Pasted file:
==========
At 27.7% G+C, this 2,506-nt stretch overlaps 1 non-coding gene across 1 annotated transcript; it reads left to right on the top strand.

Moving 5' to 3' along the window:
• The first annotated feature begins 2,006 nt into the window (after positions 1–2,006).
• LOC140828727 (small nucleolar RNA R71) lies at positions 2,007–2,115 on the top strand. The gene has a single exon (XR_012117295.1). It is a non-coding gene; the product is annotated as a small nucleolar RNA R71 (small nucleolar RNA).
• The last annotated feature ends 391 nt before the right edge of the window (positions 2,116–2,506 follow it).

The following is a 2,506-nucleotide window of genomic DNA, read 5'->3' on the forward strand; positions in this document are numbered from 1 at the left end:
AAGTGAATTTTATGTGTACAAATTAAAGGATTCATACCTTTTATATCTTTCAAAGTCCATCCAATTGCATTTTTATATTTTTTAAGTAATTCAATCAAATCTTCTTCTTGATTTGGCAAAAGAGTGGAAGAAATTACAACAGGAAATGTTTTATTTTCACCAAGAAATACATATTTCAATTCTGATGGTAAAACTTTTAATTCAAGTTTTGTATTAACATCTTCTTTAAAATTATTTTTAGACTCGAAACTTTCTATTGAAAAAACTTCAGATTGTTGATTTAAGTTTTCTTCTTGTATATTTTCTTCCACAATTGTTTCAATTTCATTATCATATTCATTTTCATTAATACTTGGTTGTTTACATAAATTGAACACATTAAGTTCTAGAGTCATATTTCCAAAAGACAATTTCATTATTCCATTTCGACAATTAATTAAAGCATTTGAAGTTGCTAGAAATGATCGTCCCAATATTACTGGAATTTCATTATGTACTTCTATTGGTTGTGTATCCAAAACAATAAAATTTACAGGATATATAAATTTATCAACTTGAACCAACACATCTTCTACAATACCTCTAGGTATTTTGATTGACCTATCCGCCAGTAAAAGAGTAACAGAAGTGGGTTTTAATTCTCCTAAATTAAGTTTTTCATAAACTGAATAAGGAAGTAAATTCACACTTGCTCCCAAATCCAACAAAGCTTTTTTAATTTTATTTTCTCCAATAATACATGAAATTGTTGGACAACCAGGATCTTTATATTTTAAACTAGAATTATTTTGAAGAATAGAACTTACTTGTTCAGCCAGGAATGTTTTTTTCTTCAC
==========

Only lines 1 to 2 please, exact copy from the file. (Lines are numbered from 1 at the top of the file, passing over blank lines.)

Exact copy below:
At 27.7% G+C, this 2,506-nt stretch overlaps 1 non-coding gene across 1 annotated transcript; it reads left to right on the top strand.

Moving 5' to 3' along the window: